Advice on reductions helps manage risk
Still Patching After All These Years

Freeware emulator user reaches for support

In one of the greater gifts to the 3000 community, Stromasys has unleashed software that permits a 2-user HP 3000 to appear on the hard drive of a PC anywhere in the world. The Charon software could replace consultants' aging 3000 systems immediately after a download and install. These consultants could then demonstrate this emulated 3000 to homesteading companies. A sale to the company might take place.

However, the HP 3000 rose to its highest peaks with the benefit of other emulation, decades ago. The server's oldest software employed proprietary terminals. When PCs displaced terminals because of those desktop computers' industry standard and flexibility, one software product made it possible: terminal emulators. WRQ shipped Reflection. Minisoft distributed MS 92. More than a dozen years ago, a freeware terminal emulator, QCTerm, rolled out of the labs at AICS Research.

When these emulators emerged, prospective customers had questions during proof of concept testing. During the years while that era's emulation was proving itself, tech support was a call-in experience. I don't recall how a company might handle a technical support call from a non-customer. At Adager, the tech team was often contacted about how to repair IMAGE/SQL databases. That kind of call would earn a non-customer some advice, because that's a full-service model being preserved by some vendors.

And freeware? It didn't exist in anything but the most rudimentary bulletin board system-driven downloads for PCs, or the Interex swap tapes for MPE software.

Terminal emulation is still with us, in the form of entrenched applications that rely on linking to a Reflection, MS 92 or something else like QCTerm. Now there's a second level of emulation in the Charon solution. It's not clear yet how the markets, the customers and the vendors of freeware will handle this kind of inquiry.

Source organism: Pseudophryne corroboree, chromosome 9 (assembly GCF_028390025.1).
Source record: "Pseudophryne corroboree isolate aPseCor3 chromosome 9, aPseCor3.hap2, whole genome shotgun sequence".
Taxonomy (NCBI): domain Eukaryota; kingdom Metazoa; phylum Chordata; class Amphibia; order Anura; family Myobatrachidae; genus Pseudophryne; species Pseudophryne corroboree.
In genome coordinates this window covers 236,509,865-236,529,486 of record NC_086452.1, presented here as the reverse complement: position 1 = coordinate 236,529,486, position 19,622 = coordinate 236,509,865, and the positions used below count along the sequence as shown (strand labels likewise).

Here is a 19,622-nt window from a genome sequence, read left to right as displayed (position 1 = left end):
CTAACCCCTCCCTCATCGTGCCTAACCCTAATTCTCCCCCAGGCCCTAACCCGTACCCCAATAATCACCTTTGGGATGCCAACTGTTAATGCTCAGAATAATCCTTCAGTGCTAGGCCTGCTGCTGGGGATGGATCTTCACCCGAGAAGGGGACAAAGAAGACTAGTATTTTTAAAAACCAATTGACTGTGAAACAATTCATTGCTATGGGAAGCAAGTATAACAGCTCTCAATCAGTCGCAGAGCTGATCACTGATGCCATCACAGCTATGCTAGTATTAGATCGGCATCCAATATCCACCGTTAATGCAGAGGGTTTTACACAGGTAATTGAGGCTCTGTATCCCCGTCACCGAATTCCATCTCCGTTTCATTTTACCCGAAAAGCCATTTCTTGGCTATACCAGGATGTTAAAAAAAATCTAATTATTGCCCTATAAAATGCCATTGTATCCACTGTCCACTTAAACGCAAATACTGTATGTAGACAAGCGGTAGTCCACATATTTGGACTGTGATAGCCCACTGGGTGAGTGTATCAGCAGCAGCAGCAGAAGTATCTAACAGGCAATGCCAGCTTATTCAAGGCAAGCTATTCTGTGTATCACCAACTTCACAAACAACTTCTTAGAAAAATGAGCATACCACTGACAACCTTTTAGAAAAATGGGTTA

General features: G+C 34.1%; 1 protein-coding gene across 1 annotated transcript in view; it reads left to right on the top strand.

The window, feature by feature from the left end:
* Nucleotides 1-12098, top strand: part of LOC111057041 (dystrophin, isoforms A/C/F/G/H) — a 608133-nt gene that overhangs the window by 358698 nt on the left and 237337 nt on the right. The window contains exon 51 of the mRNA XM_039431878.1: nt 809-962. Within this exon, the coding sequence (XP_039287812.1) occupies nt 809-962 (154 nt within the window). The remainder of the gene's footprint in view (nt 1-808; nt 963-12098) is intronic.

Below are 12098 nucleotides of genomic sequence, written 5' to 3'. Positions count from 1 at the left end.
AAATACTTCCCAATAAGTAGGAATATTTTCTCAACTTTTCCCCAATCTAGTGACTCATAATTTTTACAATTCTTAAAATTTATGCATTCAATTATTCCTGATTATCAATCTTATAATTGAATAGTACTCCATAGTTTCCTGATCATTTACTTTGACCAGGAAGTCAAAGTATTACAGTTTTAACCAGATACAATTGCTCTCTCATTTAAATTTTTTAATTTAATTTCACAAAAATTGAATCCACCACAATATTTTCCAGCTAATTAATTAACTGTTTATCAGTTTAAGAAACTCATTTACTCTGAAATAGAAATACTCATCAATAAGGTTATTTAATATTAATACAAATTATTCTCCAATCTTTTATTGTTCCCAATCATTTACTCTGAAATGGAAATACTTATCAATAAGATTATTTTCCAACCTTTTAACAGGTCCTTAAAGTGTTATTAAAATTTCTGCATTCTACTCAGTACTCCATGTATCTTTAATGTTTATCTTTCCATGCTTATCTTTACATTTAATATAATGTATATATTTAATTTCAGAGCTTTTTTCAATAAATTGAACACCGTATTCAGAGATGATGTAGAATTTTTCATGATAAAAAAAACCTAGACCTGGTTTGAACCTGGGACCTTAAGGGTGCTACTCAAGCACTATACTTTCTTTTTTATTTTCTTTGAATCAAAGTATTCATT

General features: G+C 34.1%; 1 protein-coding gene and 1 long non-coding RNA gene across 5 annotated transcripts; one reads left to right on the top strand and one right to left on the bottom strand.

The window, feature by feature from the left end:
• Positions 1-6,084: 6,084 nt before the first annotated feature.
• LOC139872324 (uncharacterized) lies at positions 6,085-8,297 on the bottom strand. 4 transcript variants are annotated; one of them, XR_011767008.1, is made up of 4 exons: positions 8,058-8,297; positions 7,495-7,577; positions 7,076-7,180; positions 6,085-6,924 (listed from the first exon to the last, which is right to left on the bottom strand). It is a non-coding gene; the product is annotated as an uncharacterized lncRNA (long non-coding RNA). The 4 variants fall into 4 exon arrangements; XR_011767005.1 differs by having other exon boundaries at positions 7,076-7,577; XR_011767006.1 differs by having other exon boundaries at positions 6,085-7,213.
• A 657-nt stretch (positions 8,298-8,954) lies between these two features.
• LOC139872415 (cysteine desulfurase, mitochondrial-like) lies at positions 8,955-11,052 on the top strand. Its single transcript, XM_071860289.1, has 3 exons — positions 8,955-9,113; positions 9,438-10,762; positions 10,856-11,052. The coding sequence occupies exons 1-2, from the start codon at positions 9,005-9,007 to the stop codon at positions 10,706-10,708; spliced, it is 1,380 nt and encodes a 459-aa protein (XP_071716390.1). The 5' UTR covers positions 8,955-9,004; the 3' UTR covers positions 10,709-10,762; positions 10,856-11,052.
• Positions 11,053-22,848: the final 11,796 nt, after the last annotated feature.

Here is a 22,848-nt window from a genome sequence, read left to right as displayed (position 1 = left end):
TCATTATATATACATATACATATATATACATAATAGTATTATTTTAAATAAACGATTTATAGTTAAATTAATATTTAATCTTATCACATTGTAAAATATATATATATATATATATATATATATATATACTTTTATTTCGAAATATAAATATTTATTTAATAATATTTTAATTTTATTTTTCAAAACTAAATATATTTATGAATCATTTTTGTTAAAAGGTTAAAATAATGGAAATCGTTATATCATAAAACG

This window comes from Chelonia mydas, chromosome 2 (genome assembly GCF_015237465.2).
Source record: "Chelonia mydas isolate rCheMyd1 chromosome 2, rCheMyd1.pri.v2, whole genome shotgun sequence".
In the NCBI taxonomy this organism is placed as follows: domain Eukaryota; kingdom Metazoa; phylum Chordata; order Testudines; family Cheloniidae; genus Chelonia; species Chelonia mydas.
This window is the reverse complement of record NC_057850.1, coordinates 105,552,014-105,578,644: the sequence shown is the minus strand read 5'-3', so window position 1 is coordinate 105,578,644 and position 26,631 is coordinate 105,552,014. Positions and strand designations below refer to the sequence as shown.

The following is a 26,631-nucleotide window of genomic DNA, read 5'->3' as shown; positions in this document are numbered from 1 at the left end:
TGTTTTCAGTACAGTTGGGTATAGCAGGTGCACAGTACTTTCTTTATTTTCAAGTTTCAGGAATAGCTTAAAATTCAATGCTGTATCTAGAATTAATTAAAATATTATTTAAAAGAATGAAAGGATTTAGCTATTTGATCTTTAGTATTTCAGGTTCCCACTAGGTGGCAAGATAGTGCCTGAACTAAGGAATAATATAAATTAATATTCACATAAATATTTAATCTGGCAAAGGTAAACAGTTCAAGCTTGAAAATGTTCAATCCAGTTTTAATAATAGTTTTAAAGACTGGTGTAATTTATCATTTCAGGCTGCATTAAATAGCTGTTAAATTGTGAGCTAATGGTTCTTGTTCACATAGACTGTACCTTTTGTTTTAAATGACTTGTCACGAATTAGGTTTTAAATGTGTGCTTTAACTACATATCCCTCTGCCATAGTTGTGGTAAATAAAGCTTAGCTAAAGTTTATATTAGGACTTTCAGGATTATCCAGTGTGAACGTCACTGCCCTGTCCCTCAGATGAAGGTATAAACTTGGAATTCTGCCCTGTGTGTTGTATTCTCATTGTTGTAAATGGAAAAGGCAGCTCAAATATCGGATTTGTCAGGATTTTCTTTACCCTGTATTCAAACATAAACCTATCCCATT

On one hand, it seems obvious that a software company couldn't really be expected to support freeware users 1-to-1. There's not enough revenue to support that expense. However, 3000 emulation is trying to prove its worth this year. It's going to need some of that personal attention for dug-in 3000 managers and consultants.

This afternoon we got a call from a consultant who'd run up against this emulator-to-emulator handshake. Did I know, Dan Miller asked, how to achieve a connection to a 3000 using Reflection and Charon?

We've never pretended to be that smart here, but we know people who can answer that question. Dan got a referral, and we hope to catch up with the answer to his question. He had many others for Stromasys last fall, and must've gotten answers enough to start his proof of concept installation for his client. He might be trying to get a serial connection -- bereft of any outside network -- in step with the emulator, but that might not be true. Dan's is the first question we've seen about Reflection and Charon.

These days, tech support for freeware is handled by user communities, email, SourceForge message boards, explicit user guides -- the kinds of advice channels which can't really walk you through an installation. We don't know where the future is on freeware and support, but it's an interesting aspect of this year's emulation debut.